Browse Our Archives

Follow Us!

What Are Your Thoughts?leave a comment
  • AFRoger

    You mention a vairety of physical ailments above. Those pale by comparison to the psychological impact of: 1) being unable to pay sustained attention to another person, especially spouse/spouse and parent/child; 2) inability to communicate verbally and non-verbally; 3) lack of eye contact. One local high school basketball coach has already noticed a marked change in his players’ ability to “see” and communicate non-verbally on the court. We have not yet begun to see the tip of the iceberg of challenges that will be faced by teachers as more children enter schools from smartphone preoccupied households.

    • Interesting, Roger. I hadn’t thought of how all this technology might play out for coaches, but having been married to a coach for many decades I can certainly see how that would be a problem.

  • In my youth ministry context I have noticed that there is a huge growth in numbers in our group but a loss of depth. I communicate regularly with teens via text and FB but when I ask to speak with them one on one they ask, “Is something wrong?” I assure them nothing is but they do not want to talk one on one. Here’s the deal: THEY DO NOT KNOW HOW TO TALK. Conversation is rare nowadays among younger generations.

    Here is a caveat. The parents have embraced this form of communication as well. Parents do not know how to communicate either. You’re right. Churches must step in and foster social media fasts and technology fasts to pursue something deeper.

    Thanks for the post.

  • AFRoger

    Thanks for your insight from another first-hand perspective. In my urban ministry among homeless and low income folks, I’ve seen changes. Our ministry is one of relationship to specifically offer respite from the social isolation and lack of community that accompanies homelessness, mental illness, poverty, or all three. Over the past six years, an increasing number of our guests no longer engage in conversation or board games, etc. with volunteers and other guests during hospitality hours. They are on their computers playing video games, and the signs of this new addiction are as clear as the signs of other forms of “substance” abuse. A number of them do so during worship and Bible studies also. One uses his electronic tools to compose music, and it could be his resurrection since he no longer can keep a musical instrument of his own.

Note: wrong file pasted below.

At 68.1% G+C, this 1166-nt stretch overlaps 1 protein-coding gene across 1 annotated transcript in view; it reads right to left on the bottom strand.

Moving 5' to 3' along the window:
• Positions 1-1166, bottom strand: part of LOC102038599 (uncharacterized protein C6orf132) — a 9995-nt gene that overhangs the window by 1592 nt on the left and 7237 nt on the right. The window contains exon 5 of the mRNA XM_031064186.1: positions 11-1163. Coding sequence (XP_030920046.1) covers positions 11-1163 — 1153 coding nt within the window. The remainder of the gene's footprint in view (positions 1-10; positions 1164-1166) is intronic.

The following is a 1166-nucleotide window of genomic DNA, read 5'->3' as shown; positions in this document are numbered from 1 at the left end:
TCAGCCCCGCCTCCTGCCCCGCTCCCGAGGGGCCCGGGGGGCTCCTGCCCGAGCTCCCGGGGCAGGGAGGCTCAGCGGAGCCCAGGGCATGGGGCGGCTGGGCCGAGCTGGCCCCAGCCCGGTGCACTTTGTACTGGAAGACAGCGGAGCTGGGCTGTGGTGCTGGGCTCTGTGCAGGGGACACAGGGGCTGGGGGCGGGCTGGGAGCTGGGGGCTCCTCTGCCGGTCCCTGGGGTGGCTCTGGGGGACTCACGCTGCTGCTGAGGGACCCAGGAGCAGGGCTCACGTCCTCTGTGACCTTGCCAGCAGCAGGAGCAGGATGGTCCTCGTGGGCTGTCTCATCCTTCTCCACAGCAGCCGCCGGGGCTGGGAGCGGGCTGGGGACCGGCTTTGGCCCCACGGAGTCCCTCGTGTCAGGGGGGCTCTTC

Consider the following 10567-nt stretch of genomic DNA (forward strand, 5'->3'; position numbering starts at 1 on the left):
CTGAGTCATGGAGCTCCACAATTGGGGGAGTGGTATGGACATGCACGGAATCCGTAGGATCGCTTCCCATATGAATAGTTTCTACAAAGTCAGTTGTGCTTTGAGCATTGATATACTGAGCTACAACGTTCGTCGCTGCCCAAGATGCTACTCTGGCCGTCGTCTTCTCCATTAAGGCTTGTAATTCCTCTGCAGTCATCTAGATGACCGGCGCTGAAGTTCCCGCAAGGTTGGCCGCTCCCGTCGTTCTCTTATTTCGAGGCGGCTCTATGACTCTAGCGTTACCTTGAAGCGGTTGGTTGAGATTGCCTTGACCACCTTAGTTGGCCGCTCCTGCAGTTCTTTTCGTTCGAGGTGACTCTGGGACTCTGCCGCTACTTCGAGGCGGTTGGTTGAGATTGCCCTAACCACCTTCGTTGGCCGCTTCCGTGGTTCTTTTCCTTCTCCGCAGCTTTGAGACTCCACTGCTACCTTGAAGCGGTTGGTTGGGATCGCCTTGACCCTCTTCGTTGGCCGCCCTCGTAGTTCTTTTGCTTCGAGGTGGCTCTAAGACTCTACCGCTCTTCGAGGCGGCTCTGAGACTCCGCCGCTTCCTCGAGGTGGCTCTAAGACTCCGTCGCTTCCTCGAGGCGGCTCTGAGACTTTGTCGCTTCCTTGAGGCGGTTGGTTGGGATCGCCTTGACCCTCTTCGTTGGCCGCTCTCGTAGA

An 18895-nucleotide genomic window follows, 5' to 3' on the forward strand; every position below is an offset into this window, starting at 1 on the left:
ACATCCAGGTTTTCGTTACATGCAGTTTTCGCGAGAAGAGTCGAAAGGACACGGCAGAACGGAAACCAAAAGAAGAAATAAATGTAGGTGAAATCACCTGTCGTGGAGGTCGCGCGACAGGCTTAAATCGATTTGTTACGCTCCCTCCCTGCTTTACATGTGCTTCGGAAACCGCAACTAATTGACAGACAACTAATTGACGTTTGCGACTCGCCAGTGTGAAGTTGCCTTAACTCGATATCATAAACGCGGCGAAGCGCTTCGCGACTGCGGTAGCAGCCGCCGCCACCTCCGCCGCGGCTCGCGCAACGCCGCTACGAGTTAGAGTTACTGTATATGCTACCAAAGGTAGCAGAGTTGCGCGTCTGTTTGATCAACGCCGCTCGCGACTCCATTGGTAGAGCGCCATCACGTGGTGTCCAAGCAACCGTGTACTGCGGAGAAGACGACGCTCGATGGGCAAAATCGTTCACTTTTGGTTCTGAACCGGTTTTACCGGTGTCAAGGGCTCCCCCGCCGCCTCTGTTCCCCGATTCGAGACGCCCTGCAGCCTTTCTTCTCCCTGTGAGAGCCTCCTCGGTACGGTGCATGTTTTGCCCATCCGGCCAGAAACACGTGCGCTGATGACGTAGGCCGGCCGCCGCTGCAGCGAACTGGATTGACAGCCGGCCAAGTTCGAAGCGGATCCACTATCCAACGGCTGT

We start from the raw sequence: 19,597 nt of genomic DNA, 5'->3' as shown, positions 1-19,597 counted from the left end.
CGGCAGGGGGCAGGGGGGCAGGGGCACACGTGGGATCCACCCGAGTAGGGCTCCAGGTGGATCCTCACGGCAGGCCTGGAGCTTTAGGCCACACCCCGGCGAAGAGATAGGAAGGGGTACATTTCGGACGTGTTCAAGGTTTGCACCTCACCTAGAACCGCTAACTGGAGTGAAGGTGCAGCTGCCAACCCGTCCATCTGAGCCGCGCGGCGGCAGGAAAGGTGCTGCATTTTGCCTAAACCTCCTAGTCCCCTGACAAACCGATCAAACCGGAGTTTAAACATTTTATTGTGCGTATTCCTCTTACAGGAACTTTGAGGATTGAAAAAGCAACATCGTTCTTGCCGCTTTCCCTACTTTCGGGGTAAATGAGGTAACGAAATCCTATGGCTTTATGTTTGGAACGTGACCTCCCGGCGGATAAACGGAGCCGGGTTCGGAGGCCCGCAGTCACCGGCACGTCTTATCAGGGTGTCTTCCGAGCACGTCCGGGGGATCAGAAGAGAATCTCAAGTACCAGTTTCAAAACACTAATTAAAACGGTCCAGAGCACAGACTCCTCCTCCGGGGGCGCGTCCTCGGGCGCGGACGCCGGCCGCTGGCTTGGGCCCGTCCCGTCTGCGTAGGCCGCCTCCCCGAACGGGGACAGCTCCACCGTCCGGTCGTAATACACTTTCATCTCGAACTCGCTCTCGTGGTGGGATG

Electronic tools offer a world of resources at one’s fingertips. Our people could be using them to earn college degrees, but overwhelmingly, it’s video games. If we are a human being who can’t relate to other human beings, what then have we become, and what good is all of the knowledge we might amass?
    I think your suggestion of technology fasts is a good one. It will never sell, I fear, unless we can articulate the wonder of what could be gained: the very essence of what it means to be human and to genuinely know each other. For all but the tiniest recent fraction of our history on this planet, we humans have learned to be humans from other humans as our brains have been wiring themselves. This formula has now changed radically, and I wonder what it will lead to 2-3 generations out? We are drowning in information, of which only a small fraction is valuable knowledge. And of that sum of knowledge, even less deserves to wear the title “wisdom” that is worth keeping.